India Write-Off of Ailing Bank’s Debt to Sting Small Lenders
(Bloomberg) -- India’s smaller banks will likely face higher funding costs and reduced investor appetite for their bonds just as non-performing loans spread, after the central bank moved to write off debt of an ailing lender.
The Reserve Bank of India on late Thursday said 3.18 billion rupees ($43 million) of Tier 2 bonds of Lakshmi Vilas Bank Ltd. will be fully written down as DBS Group Holdings Ltd. acquires the lender.
The announcement comes as a surprise after the RBI-appointed administrator said last week DBS would take over all obligations, including bonds. It also underscores risks in India’s credit market after some individuals lost money on different kinds of bank bonds earlier this year when authorities seized Yes Bank Ltd.
“Financing costs may inch up and the appetite shall be lower especially for the lower-rated private and small finance banks,” said Ajay Manglunia, managing director and head at JM Financial Products Ltd. “Such lenders will have to rely more on equity raise as investors shall be a bit more skeptical to take risk now.”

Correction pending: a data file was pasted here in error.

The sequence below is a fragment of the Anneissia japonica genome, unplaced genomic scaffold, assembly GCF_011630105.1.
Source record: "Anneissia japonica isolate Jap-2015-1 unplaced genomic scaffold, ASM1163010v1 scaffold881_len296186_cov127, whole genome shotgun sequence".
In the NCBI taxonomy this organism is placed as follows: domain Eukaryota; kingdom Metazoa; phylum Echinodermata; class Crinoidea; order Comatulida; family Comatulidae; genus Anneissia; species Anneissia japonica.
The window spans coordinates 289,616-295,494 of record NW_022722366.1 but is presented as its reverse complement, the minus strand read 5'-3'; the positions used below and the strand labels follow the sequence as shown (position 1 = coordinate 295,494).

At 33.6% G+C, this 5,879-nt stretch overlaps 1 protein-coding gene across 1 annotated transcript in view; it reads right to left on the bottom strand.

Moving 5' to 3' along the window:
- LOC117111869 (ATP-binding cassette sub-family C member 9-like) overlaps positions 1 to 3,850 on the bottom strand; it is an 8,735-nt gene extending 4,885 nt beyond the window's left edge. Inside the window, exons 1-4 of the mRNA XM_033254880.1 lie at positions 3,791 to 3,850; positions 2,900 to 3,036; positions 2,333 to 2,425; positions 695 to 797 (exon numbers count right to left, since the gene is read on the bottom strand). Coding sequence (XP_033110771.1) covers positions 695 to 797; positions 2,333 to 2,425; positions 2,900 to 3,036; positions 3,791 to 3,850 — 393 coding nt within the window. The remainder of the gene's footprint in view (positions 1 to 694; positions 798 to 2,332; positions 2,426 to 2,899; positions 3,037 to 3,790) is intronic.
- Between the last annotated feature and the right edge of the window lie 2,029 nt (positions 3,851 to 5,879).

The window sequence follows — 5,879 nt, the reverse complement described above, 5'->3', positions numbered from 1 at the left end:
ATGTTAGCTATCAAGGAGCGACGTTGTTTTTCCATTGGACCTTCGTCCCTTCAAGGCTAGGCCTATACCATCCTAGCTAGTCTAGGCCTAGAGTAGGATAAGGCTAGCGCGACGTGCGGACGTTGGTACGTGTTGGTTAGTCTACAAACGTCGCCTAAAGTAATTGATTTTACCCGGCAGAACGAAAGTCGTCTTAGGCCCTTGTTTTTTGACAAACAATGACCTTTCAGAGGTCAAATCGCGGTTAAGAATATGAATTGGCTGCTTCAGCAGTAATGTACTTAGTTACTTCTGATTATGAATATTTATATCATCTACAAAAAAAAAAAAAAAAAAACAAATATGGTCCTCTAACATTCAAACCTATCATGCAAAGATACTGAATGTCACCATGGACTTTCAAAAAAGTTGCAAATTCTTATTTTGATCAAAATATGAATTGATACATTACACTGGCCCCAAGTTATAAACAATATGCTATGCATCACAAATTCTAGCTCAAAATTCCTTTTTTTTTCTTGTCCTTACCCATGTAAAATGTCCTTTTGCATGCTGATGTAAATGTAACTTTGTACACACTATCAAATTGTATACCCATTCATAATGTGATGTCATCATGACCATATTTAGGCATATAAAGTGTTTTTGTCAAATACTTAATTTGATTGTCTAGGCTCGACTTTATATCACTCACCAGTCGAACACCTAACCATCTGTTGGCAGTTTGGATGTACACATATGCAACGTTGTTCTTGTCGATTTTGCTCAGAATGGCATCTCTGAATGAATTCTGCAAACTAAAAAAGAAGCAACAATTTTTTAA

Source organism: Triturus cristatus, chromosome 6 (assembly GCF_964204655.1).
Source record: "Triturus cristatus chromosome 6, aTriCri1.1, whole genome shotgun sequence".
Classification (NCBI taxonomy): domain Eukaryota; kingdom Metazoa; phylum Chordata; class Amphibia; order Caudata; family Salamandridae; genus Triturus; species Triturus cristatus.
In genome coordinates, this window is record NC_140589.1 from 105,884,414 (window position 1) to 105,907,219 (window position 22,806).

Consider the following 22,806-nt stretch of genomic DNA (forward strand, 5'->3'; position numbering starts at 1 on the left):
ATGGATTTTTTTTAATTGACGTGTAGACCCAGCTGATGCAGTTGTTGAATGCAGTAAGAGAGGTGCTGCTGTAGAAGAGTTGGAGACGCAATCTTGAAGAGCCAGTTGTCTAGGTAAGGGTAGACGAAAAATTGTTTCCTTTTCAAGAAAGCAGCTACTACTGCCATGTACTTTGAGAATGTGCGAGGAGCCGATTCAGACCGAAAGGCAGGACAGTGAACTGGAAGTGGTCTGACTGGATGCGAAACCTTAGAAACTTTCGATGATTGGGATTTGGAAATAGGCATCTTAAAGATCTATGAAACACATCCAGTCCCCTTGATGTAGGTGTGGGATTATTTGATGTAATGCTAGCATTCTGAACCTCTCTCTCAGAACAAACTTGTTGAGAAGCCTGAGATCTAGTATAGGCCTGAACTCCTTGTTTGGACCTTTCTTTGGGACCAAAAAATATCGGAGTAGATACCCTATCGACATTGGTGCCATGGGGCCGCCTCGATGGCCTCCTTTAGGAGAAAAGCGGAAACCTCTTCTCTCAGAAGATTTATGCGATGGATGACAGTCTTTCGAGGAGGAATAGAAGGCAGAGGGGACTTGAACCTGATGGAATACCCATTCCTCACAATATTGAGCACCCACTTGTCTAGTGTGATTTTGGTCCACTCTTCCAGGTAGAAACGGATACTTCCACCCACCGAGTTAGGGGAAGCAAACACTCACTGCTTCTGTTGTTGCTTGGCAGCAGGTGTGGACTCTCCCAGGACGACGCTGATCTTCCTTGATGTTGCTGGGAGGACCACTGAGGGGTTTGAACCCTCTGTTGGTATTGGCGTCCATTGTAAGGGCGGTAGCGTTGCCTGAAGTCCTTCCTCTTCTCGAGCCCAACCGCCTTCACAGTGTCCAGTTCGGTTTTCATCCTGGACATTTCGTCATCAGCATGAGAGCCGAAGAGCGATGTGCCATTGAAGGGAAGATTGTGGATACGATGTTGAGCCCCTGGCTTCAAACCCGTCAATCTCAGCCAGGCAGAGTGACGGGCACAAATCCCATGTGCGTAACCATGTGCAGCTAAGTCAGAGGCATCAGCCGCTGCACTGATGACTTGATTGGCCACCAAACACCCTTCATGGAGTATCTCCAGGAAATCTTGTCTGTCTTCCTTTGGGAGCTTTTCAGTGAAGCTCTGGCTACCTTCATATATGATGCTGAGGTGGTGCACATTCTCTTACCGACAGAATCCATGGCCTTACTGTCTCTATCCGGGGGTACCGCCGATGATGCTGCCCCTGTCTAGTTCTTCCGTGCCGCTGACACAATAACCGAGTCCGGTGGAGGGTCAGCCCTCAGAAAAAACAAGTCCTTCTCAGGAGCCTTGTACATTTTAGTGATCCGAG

Many investors in bank notes tend to buy and hold the securities, rather than actively trade them. That’s limiting the impact on traded levels from the Lakshmi Vilas’ bond write-off. But observers said that the incident could prompt market participants to reassess their investment in Tier 2 notes and demand higher yields in future offerings from lenders.
Investors will likely seek higher premiums, at least 20 basis points more on Tier 2 securities, the next time a bank comes to sell such debt in the nation’s primary market, said Murthy Nagarajan, head of fixed-income at Tata Asset Management Ltd.
Any further weakening in demand for bank bonds would add to pressure on lenders already saddled with one of the world’s worst bad debt piles. Banks also need to boost their capital in anticipation of more soured loans as the fallout of the pandemic batters businesses.
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